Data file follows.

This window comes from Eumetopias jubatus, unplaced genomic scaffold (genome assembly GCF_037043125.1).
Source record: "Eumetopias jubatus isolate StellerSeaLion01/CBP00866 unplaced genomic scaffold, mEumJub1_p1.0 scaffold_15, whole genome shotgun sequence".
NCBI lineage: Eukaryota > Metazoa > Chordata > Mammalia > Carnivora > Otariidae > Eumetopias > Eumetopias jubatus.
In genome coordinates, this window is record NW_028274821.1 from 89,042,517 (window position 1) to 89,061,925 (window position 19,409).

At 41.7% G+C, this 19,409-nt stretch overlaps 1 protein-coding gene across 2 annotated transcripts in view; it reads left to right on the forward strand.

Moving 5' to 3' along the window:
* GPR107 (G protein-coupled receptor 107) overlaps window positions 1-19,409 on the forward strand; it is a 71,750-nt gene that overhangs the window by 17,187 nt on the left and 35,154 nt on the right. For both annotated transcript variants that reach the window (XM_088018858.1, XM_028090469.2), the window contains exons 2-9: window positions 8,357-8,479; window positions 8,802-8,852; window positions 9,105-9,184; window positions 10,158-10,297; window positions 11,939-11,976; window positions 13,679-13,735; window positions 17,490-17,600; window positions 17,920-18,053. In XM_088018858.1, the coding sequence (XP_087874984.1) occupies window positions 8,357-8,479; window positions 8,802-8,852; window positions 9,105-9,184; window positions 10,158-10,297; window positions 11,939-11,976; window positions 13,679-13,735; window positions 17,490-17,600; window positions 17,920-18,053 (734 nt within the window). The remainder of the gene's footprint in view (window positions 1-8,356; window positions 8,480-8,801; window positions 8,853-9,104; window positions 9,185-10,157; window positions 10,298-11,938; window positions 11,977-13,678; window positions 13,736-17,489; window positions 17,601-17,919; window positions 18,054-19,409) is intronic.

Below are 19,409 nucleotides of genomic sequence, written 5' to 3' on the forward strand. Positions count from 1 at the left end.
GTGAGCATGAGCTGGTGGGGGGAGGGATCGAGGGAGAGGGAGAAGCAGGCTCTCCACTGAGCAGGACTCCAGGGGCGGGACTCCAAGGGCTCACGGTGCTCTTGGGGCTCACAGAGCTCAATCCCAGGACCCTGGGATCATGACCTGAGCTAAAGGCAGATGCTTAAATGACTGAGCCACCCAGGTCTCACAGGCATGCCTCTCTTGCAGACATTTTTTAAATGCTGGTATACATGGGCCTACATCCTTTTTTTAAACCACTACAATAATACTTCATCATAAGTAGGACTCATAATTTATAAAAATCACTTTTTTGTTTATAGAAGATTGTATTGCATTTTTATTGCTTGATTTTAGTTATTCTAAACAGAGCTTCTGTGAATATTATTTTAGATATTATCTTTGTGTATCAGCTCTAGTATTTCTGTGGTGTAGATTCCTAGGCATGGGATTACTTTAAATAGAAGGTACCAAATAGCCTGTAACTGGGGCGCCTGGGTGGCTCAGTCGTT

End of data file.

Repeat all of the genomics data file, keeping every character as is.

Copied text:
This window comes from Eumetopias jubatus, unplaced genomic scaffold (genome assembly GCF_037043125.1).
Source record: "Eumetopias jubatus isolate StellerSeaLion01/CBP00866 unplaced genomic scaffold, mEumJub1_p1.0 scaffold_15, whole genome shotgun sequence".
NCBI lineage: Eukaryota > Metazoa > Chordata > Mammalia > Carnivora > Otariidae > Eumetopias > Eumetopias jubatus.
In genome coordinates, this window is record NW_028274821.1 from 89,042,517 (window position 1) to 89,061,925 (window position 19,409).

At 41.7% G+C, this 19,409-nt stretch overlaps 1 protein-coding gene across 2 annotated transcripts in view; it reads left to right on the forward strand.

Moving 5' to 3' along the window:
* GPR107 (G protein-coupled receptor 107) overlaps window positions 1-19,409 on the forward strand; it is a 71,750-nt gene that overhangs the window by 17,187 nt on the left and 35,154 nt on the right. For both annotated transcript variants that reach the window (XM_088018858.1, XM_028090469.2), the window contains exons 2-9: window positions 8,357-8,479; window positions 8,802-8,852; window positions 9,105-9,184; window positions 10,158-10,297; window positions 11,939-11,976; window positions 13,679-13,735; window positions 17,490-17,600; window positions 17,920-18,053. In XM_088018858.1, the coding sequence (XP_087874984.1) occupies window positions 8,357-8,479; window positions 8,802-8,852; window positions 9,105-9,184; window positions 10,158-10,297; window positions 11,939-11,976; window positions 13,679-13,735; window positions 17,490-17,600; window positions 17,920-18,053 (734 nt within the window). The remainder of the gene's footprint in view (window positions 1-8,356; window positions 8,480-8,801; window positions 8,853-9,104; window positions 9,185-10,157; window positions 10,298-11,938; window positions 11,977-13,678; window positions 13,736-17,489; window positions 17,601-17,919; window positions 18,054-19,409) is intronic.

Below are 19,409 nucleotides of genomic sequence, written 5' to 3' on the forward strand. Positions count from 1 at the left end.
GTGAGCATGAGCTGGTGGGGGGAGGGATCGAGGGAGAGGGAGAAGCAGGCTCTCCACTGAGCAGGACTCCAGGGGCGGGACTCCAAGGGCTCACGGTGCTCTTGGGGCTCACAGAGCTCAATCCCAGGACCCTGGGATCATGACCTGAGCTAAAGGCAGATGCTTAAATGACTGAGCCACCCAGGTCTCACAGGCATGCCTCTCTTGCAGACATTTTTTAAATGCTGGTATACATGGGCCTACATCCTTTTTTTAAACCACTACAATAATACTTCATCATAAGTAGGACTCATAATTTATAAAAATCACTTTTTTGTTTATAGAAGATTGTATTGCATTTTTATTGCTTGATTTTAGTTATTCTAAACAGAGCTTCTGTGAATATTATTTTAGATATTATCTTTGTGTATCAGCTCTAGTATTTCTGTGGTGTAGATTCCTAGGCATGGGATTACTTTAAATAGAAGGTACCAAATAGCCTGTAACTGGGGCGCCTGGGTGGCTCAGTCGTT